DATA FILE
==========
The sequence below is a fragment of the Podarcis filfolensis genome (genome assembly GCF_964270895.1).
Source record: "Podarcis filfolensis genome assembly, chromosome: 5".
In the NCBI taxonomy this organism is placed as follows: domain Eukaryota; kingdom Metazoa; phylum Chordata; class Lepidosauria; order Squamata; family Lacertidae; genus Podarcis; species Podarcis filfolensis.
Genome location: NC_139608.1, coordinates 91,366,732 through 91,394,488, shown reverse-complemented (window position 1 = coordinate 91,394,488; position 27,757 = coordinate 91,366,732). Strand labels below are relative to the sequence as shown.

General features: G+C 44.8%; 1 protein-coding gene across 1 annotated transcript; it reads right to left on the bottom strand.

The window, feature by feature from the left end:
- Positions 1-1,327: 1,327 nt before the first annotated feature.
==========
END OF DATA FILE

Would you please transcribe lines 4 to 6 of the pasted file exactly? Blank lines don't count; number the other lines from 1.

Genome location: NC_139608.1, coordinates 91,366,732 through 91,394,488, shown reverse-complemented (window position 1 = coordinate 91,394,488; position 27,757 = coordinate 91,366,732). Strand labels below are relative to the sequence as shown.

General features: G+C 44.8%; 1 protein-coding gene across 1 annotated transcript; it reads right to left on the bottom strand.

The window, feature by feature from the left end: